Um, flying a KC-10 in a flight sim is no different from flying a DC-10. I’m not sure why y’all think you need planes armed with missiles or the ability to actually refuel another sim plane in order to fly a KC-10.
I’ve flown in real military planes. MSFS is make-believe fun. Let people do what they want to do. 25% of this is amazing graphics, cool sound, and decent system simulation. The other 75% is imagination.
(And if you don’t agree, you’ve never pulled 7.8Gs in a real plane. Simulation is amazing and awesome, but it’s what you make of it. )
Well yea, simulation can do only so much but I am satisfied if the behaviour and flight dynamics are right with the systems. It means if I can fly it perfectly in game in real life I have a chance to get it on the ground in one piece.
And it’s a game, personally when I fly the DCD F14 for example I am all about doing reckless things without getting jailed or found that god is in front of me a moment later up a shiny stairs
Hey guys, I just wanted to post a bit of an update on this thread as a bit of an insider on the project. They just had an update today with a bunch of new content that I wanted to post for people to see here, and you can check out the full drop on their Discord here Aero Dynamics
Some of the unmentioned plans I wanted to talk about here for the DC-10, particularly two seldom known systems, the planned navigation system, the Collins AINS-70, and the autoland aid, the Performance And Failure Assessment Monitor.
The Collins AINS-70 was one of the first commercially accepted RNAV guidance systems, installed on the original DC-10-30s when they were delivered, and we would like to represent it as true to life as possible. This includes the VOR/DME triangulation it used for position reference, as well as the triple mixed INS systems used when outside of VOR/DME range. The capabilities of the system are surprising, being capable of SIDs and STARs, despite being designed in the early 70s. This means it will be a period correct navigation system that is fully capable of modern RNAV procedures, as any other modern FMC is capable of.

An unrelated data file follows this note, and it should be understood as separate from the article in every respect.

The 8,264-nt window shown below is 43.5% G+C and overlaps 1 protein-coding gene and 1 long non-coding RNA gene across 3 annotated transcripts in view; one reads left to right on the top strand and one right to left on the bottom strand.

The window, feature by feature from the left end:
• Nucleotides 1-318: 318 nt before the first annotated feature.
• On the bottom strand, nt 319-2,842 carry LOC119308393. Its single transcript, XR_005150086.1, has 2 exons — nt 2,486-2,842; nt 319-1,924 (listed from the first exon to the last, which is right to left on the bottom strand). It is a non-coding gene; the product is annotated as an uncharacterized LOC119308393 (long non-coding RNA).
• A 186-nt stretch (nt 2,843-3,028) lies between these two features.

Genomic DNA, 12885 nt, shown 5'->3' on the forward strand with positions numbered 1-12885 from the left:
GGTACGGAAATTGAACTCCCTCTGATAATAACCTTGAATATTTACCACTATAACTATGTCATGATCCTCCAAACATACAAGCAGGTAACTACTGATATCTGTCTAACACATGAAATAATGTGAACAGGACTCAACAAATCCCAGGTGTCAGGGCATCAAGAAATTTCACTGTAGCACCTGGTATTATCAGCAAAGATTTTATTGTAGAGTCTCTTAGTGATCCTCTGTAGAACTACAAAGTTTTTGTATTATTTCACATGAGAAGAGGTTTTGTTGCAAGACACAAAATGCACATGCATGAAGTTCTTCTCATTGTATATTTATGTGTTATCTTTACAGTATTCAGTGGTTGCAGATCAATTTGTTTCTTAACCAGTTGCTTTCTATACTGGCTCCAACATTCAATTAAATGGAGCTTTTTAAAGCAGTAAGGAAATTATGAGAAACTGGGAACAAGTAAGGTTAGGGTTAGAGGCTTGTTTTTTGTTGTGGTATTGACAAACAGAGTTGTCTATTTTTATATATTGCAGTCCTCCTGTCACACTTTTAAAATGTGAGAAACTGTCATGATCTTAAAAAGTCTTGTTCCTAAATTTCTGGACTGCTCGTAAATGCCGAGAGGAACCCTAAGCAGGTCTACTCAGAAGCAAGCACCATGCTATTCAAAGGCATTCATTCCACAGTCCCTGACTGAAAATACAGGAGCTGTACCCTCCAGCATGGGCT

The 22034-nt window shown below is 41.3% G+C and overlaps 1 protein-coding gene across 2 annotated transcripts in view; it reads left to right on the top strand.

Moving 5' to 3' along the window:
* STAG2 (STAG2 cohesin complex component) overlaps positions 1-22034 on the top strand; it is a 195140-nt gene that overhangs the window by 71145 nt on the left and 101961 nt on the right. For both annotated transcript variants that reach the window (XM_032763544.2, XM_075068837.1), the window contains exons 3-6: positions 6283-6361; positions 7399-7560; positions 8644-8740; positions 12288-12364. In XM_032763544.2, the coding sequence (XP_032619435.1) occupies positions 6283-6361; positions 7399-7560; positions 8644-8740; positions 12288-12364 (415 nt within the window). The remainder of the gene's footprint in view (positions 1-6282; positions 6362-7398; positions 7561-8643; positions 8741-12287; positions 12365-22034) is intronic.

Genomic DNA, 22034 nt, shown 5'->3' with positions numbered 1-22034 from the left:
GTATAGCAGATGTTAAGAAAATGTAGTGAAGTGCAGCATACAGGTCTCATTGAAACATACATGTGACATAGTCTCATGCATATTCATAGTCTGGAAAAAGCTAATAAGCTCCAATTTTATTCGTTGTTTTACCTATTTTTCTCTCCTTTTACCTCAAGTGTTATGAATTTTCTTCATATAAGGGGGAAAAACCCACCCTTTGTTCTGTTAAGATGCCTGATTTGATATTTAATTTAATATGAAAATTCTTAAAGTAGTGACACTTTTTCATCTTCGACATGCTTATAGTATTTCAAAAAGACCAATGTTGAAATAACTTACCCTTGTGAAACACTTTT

Meanwhile, the Performance And Failure Assessment Monitor was a system included with the ILS and Autoland function of the DC-10, was a display that would show a predicted touchdown area, and if the approach deteriorated or there was no contact with the ILS, it would notify the pilots to go around, or engage in an automatic go around in Autoland mode. It will give pilots a sense of comfort while doing a low or no visibility autoland approach, and I hope it interests all of you.
One of the biggest goals of this addon is not only to bring one of the highest fidelity renditions of the DC-10 to Microsoft Flight Simulator, but to breathe new life into these aged systems from a bygone era with all the information we have on both of them, which is extensive. The team is open to applications for anyone experienced in systems development for MSFS, and any help to accelerate the process and add to the team and quality of this addon is appreciated.
Sadly there are no plans for it to be on the marketplace, and the external systems coding is unlikely to be compatible with Xbox. However that is subject to change if anything else changes, but as it stands it’s very unlikely.
The devs want to do some proprietary coding for aerial refueling, but hopefully Asobo steps in and adds native support for it, as unlikely as it is. I should also mention that the KC and DC will have completely different avionics suites, as the KC will be based off the current avionics of the fleet, and the DC will be largely based off the KSSU(KLM, Swissair, SAS, UTA) avionics suite which includes the AINS-70 RNAV system among other things.
Well, I’m not speaking for the team on this, but a partnership with Asobo on the aircraft would be nice. They might have their fill on old study level widebodies for the time being though. SU10 will be adding a lot of SDK functionality that will definitely help with the intended systems and flight model though.